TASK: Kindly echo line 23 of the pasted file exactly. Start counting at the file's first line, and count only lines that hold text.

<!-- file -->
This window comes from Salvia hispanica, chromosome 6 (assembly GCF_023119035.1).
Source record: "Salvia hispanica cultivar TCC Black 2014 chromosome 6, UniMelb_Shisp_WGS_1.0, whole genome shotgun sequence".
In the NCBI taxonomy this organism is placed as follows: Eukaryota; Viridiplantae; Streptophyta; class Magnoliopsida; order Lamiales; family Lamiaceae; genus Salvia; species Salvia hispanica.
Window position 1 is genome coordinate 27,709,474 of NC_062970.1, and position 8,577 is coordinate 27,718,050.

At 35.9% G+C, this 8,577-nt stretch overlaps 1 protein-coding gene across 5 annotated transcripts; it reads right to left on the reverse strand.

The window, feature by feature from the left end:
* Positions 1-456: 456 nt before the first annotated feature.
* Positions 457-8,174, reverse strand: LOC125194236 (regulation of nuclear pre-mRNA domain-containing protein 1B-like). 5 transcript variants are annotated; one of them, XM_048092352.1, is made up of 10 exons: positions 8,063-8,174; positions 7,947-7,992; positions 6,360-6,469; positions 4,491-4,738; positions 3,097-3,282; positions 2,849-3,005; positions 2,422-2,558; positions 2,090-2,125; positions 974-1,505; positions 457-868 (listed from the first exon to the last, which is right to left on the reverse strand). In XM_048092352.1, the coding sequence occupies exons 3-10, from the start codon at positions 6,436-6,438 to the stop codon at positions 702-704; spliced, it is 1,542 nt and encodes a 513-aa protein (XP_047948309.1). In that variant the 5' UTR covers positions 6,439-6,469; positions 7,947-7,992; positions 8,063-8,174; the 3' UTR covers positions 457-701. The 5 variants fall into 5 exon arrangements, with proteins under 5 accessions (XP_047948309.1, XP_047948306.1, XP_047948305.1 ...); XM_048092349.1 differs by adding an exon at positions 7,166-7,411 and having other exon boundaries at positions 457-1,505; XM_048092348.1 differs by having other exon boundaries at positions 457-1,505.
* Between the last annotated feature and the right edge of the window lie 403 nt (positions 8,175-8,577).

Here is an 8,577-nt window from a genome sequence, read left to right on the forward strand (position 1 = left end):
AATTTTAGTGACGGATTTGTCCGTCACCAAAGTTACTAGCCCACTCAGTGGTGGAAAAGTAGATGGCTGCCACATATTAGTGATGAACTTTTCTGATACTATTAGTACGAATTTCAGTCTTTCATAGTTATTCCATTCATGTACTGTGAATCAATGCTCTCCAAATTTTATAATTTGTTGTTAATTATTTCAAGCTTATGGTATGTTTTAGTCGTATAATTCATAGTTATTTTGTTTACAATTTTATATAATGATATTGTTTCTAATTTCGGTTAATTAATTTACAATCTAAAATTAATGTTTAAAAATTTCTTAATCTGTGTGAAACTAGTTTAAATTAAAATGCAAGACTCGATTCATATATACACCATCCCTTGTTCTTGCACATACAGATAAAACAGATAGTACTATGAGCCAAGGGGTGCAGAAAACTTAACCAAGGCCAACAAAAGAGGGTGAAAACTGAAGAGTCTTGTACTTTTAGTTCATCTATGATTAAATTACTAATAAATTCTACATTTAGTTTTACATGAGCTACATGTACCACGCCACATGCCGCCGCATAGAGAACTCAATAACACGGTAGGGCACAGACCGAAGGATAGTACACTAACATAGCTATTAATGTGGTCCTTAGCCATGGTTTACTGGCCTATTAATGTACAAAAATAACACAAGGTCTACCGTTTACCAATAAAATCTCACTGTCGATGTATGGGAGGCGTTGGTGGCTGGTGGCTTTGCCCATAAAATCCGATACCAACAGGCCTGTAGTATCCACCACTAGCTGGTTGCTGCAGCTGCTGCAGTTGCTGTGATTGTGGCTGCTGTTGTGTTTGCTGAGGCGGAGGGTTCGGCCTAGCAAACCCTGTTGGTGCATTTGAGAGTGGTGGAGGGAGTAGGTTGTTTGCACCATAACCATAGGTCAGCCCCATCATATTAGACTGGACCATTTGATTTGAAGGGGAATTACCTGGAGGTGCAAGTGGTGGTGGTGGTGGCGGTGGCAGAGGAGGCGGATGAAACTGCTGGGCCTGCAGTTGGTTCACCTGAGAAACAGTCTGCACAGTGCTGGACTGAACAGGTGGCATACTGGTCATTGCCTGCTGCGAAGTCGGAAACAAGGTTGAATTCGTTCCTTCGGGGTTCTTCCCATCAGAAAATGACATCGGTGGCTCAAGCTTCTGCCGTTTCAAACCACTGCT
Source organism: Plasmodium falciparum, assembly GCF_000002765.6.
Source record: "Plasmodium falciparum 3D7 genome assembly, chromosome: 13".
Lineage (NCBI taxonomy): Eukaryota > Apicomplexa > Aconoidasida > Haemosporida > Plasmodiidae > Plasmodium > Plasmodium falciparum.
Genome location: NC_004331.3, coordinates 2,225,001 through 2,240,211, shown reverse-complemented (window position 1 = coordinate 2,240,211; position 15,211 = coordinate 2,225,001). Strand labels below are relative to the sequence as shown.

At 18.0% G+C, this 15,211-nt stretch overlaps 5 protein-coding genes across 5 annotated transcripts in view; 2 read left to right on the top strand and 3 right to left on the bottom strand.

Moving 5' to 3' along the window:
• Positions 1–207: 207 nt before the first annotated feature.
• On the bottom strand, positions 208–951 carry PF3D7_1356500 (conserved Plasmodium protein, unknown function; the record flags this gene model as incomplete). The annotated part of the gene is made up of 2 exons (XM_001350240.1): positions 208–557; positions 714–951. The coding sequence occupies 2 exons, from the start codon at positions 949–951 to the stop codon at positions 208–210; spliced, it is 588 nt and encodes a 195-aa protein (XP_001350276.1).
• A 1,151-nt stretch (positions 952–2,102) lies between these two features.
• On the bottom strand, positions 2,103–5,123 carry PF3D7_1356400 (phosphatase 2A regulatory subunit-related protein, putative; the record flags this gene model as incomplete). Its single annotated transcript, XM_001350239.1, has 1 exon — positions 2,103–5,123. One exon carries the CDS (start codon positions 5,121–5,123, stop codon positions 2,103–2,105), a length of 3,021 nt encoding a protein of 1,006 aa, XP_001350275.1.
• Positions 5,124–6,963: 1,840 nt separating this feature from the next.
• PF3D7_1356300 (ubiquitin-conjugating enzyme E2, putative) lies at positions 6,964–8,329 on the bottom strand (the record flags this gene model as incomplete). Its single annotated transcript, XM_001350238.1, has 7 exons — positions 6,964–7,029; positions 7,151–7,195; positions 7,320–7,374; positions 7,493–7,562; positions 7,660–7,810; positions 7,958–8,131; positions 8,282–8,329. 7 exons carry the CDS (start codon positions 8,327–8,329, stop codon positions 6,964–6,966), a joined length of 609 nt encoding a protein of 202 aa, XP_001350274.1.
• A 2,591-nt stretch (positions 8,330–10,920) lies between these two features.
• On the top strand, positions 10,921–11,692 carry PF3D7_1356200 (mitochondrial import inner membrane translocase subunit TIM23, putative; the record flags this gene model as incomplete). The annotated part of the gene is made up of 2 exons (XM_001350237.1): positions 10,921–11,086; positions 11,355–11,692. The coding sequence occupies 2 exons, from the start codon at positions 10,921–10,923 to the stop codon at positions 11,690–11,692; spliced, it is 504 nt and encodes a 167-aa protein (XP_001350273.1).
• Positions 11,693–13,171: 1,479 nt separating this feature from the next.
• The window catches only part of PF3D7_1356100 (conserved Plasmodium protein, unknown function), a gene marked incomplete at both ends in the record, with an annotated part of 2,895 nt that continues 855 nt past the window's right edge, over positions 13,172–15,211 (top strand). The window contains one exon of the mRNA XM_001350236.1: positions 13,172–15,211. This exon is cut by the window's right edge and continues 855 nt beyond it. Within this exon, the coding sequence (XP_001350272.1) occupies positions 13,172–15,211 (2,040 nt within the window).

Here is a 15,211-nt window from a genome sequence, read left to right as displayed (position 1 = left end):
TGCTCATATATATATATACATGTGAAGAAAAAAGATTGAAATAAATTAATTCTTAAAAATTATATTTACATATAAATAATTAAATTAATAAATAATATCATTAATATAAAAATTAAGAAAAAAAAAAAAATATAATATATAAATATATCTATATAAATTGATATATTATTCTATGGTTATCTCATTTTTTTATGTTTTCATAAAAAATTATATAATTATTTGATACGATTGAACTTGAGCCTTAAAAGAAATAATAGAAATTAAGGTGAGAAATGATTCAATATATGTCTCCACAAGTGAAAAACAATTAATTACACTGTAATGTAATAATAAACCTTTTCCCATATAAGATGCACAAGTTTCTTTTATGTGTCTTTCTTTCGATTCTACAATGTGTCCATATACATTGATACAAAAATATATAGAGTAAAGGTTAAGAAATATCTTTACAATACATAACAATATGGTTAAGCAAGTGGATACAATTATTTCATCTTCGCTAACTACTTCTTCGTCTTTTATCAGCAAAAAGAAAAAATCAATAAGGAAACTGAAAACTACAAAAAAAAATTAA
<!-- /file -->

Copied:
• PF3D7_1356300 (ubiquitin-conjugating enzyme E2, putative) lies at positions 6,964–8,329 on the bottom strand (the record flags this gene model as incomplete). Its single annotated transcript, XM_001350238.1, has 7 exons — positions 6,964–7,029; positions 7,151–7,195; positions 7,320–7,374; positions 7,493–7,562; positions 7,660–7,810; positions 7,958–8,131; positions 8,282–8,329. 7 exons carry the CDS (start codon positions 8,327–8,329, stop codon positions 6,964–6,966), a joined length of 609 nt encoding a protein of 202 aa, XP_001350274.1.